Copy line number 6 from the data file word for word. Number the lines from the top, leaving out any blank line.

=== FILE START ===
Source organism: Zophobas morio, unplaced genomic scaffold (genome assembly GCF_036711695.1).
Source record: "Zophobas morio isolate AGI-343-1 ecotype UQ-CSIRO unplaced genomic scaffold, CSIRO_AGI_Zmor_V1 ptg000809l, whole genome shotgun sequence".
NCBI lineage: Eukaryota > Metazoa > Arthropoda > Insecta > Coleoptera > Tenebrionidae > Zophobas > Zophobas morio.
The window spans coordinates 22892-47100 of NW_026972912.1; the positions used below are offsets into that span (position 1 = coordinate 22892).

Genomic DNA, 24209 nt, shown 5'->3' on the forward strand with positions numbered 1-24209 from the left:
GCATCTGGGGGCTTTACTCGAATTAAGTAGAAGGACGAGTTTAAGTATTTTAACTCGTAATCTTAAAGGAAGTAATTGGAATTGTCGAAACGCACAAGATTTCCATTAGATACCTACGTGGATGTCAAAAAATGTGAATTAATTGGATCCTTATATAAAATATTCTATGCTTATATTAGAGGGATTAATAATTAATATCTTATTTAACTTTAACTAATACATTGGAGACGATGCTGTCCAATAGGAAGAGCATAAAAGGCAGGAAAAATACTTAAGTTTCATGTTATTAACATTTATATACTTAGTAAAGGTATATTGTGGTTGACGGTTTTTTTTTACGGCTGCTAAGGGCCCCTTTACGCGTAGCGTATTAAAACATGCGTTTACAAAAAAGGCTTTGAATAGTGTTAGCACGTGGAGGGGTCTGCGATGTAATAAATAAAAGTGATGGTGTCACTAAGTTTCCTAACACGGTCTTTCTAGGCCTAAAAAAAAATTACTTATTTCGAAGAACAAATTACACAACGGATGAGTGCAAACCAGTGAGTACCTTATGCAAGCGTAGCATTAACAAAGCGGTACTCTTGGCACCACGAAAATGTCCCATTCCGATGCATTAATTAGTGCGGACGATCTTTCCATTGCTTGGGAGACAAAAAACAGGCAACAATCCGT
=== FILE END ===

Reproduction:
GCATCTGGGGGCTTTACTCGAATTAAGTAGAAGGACGAGTTTAAGTATTTTAACTCGTAATCTTAAAGGAAGTAATTGGAATTGTCGAAACGCACAAGATTTCCATTAGATACCTACGTGGATGTCAAAAAATGTGAATTAATTGGATCCTTATATAAAATATTCTATGCTTATATTAGAGGGATTAATAATTAATATCTTATTTAACTTTAACTAATACATTGGAGACGATGCTGTCCAATAGGAAGAGCATAAAAGGCAGGAAAAATACTTAAGTTTCATGTTATTAACATTTATATACTTAGTAAAGGTATATTGTGGTTGACGGTTTTTTTTTACGGCTGCTAAGGGCCCCTTTACGCGTAGCGTATTAAAACATGCGTTTACAAAAAAGGCTTTGAATAGTGTTAGCACGTGGAGGGGTCTGCGATGTAATAAATAAAAGTGATGGTGTCACTAAGTTTCCTAACACGGTCTTTCTAGGCCTAAAAAAAAATTACTTATTTCGAAGAACAAATTACACAACGGATGAGTGCAAACCAGTGAGTACCTTATGCAAGCGTAGCATTAACAAAGCGGTACTCTTGGCACCACGAAAATGTCCCATTCCGATGCATTAATTAGTGCGGACGATCTTTCCATTGCTTGGGAGACAAAAAACAGGCAACAATCCGT